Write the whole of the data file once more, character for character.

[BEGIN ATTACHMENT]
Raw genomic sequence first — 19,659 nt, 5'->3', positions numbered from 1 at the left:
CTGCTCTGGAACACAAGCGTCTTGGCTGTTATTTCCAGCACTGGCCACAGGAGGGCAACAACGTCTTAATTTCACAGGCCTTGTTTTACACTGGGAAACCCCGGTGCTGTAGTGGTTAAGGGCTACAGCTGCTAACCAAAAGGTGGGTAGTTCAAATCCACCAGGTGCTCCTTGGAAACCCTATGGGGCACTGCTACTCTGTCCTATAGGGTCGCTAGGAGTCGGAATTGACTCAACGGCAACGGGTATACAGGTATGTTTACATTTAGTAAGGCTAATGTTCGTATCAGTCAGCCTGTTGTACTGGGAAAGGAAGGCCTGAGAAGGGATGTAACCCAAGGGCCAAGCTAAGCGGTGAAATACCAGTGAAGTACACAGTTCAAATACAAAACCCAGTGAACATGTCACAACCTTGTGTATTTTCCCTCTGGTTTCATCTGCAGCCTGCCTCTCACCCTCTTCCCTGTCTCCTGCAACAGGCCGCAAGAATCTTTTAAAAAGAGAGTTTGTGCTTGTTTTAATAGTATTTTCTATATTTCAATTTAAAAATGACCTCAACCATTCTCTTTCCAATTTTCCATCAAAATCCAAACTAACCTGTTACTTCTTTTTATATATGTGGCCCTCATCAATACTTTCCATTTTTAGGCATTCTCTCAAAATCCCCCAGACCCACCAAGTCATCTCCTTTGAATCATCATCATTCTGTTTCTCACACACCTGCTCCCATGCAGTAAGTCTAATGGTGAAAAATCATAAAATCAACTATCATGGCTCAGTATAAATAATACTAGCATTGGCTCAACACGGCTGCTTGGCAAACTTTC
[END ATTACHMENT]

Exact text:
Raw genomic sequence first — 19,659 nt, 5'->3', positions numbered from 1 at the left:
CTGCTCTGGAACACAAGCGTCTTGGCTGTTATTTCCAGCACTGGCCACAGGAGGGCAACAACGTCTTAATTTCACAGGCCTTGTTTTACACTGGGAAACCCCGGTGCTGTAGTGGTTAAGGGCTACAGCTGCTAACCAAAAGGTGGGTAGTTCAAATCCACCAGGTGCTCCTTGGAAACCCTATGGGGCACTGCTACTCTGTCCTATAGGGTCGCTAGGAGTCGGAATTGACTCAACGGCAACGGGTATACAGGTATGTTTACATTTAGTAAGGCTAATGTTCGTATCAGTCAGCCTGTTGTACTGGGAAAGGAAGGCCTGAGAAGGGATGTAACCCAAGGGCCAAGCTAAGCGGTGAAATACCAGTGAAGTACACAGTTCAAATACAAAACCCAGTGAACATGTCACAACCTTGTGTATTTTCCCTCTGGTTTCATCTGCAGCCTGCCTCTCACCCTCTTCCCTGTCTCCTGCAACAGGCCGCAAGAATCTTTTAAAAAGAGAGTTTGTGCTTGTTTTAATAGTATTTTCTATATTTCAATTTAAAAATGACCTCAACCATTCTCTTTCCAATTTTCCATCAAAATCCAAACTAACCTGTTACTTCTTTTTATATATGTGGCCCTCATCAATACTTTCCATTTTTAGGCATTCTCTCAAAATCCCCCAGACCCACCAAGTCATCTCCTTTGAATCATCATCATTCTGTTTCTCACACACCTGCTCCCATGCAGTAAGTCTAATGGTGAAAAATCATAAAATCAACTATCATGGCTCAGTATAAATAATACTAGCATTGGCTCAACACGGCTGCTTGGCAAACTTTC